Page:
method need to be accurate to within 2% of the target concentration? Is it
acceptable to have only one supplier of the HPLC column used in the analysis?
During the actual studies and in the final validation report, these criteria
will allow clear judgment about the acceptability of the analytical method.
Examples of minimum criteria are provided throughout this article that
indicate practical ways to evaluate the acceptability of data from each
validation study. The statistics generated for making comparisons are similar to
what analysts will generate later in the routine use of the method and therefore
can serve as a tool for evaluating later questionable data. More rigorous
statistical evaluation techniques are available and should be used in some
instances, but these may not allow as direct a comparison for method
troubleshooting during routine use.
For chromatographic methods, developing a
separation involves demonstrating specificity, which is the ability of the
method to accurately measure the analyte response in the presence of all
potential sample components. The response of the analyte in test mixtures
containing the analyte and all potential sample components (placebo formulation,
synthesis intermediates, excipients, degradation products, process impurities,
etc.) is compared with the response of a solution containing only the analyte.
Other potential sample components are generated by exposing the analyte to
stress conditions sufficient to degrade it to 80-90% purity. For bulk
pharmaceuticals, stress conditions such as heat (50 |AoC), light (600 FC), acid
(0.1 N HCl), base (0.1 N NaOH), and oxidant (3%
H2O2) are typical. For formulated products, heat, light,
and humidity (85%) are often used.
The resulting mixtures are then analyzed, and the analyte peak is evaluated
for peak purity and resolution from the nearest eluting peak. If an alternate
chromatographic column is to be allowed in the final method procedure, it should
be identified during these studies. Once acceptable resolution is obtained for
the analyte and potential sample components, the chromatographic parameters,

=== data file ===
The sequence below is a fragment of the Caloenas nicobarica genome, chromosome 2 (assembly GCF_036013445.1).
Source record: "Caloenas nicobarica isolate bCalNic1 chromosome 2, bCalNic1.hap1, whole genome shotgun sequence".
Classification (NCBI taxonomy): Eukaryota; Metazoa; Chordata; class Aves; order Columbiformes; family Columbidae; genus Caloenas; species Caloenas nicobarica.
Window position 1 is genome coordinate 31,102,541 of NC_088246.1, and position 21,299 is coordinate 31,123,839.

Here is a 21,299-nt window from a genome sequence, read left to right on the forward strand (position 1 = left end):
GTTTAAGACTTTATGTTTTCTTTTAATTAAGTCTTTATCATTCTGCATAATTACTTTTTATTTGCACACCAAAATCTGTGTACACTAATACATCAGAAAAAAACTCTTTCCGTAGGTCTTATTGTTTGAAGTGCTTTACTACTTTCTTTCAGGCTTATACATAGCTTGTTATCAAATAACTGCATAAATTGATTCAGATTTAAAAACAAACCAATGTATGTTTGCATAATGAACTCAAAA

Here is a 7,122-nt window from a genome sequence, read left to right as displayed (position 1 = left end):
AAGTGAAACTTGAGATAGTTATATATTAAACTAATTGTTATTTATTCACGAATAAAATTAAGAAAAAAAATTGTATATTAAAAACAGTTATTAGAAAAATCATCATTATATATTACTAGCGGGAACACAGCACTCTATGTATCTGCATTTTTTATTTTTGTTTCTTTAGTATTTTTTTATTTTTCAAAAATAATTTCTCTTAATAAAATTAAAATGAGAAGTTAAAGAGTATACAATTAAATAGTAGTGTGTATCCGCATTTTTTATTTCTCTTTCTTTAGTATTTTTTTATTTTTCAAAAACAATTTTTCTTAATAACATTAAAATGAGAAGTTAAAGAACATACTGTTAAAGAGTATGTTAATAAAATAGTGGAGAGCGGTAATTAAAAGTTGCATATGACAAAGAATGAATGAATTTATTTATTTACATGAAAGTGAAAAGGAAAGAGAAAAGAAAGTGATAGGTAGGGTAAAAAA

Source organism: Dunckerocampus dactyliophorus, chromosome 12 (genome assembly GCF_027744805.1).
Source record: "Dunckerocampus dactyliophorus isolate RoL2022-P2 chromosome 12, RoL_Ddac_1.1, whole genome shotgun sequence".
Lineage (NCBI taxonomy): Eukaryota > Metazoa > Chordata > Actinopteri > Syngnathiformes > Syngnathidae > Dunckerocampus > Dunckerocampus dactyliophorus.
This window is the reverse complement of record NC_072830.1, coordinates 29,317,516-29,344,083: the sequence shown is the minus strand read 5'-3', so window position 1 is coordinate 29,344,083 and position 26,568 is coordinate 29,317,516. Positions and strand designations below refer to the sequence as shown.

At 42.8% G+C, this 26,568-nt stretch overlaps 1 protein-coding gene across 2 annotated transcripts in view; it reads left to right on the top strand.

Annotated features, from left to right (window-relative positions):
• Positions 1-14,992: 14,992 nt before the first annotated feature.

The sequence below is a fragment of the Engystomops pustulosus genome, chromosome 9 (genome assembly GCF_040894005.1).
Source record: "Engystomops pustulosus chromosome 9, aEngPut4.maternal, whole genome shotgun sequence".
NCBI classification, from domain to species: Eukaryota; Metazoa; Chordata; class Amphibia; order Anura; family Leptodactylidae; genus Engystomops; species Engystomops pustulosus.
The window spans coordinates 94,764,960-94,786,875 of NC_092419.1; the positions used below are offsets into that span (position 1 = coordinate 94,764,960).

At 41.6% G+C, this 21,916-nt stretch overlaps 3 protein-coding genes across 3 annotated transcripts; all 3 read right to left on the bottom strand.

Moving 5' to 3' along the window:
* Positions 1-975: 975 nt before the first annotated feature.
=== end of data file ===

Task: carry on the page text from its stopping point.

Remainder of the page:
such as column type, mobile-phase composition, flow rate, and detection mode,
are considered set.
An example of specificity criteria for an assay method is that the analyte
peak will have baseline chromatographic resolution of at least
1.5 from all other sample components. If this cannot be
achieved, the unresolved components at their maximum expected levels will not
affect the final assay result by more than 0.5%. An example of specificity
criteria for an impurity method is that all impurity peaks that are „ 0.1% by
area will have baseline chromatographic resolution from the main component
peak(s) and, where practical, will have resolution from all other
A linearity study verifies that the sample
solutions are in a concentration range where analyte response is linearly
proportional to concentration. For assay methods, this study is generally
performed by preparing standard solutions at five concentration levels, from 50
to 150% of the target analyte concentration. Five levels are required to allow
detection of curvature in the plotted data. The standards are evaluated using
the chromatographic conditions determined during the specificity studies.
Standards should be prepared and analyzed a minimum of three times. The 50 to
150% range for this study is wider than what is required by the FDA guidelines.
In the final method procedure, a tighter range of three standards is generally
used, such as 80, 100, and 120% of target; and in some instances, a single
standard concentration is used.
Validating over a wider range provides confidence that the routine standard
levels are well removed from nonlinear response concentrations, that the method
covers a wide enough range to incorporate the limits of content uniformity
testing, and that it allows quantitation of crude samples in support of process
development. For impurity methods, linearity is determined by preparing standard
solutions at five concentration levels over a range such as 0.05-2.5 wt%.
Acceptability of linearity data is often judged by examining the correlation
coefficient and y-intercept of the linear regression
line for the response versus concentration plot. A correlation coefficient of
> 0.999 is generally considered as evidence of acceptable fit of the data to
the regression line. The y-intercept should be less than
a few percent of the response obtained for the analyte at the target level.
Although these are very practical ways of evaluating linearity data, they are
not true measures of linearity (11,
12). These parameters, by themselves, can be misleading
and should not be used without a visual examination of the response versus
concentration plot. An example of how the use of correlation coefficients can be
misleading can be seen in data from an HPLC method for quantitation of mannitol.
This method uses an internal standard, so the data are recorded as peak area
ratios (mannitol area/internal standard area). Figure 1 is a plot of mannitol
peak area ratio versus mannitol concentration for standards analyzed by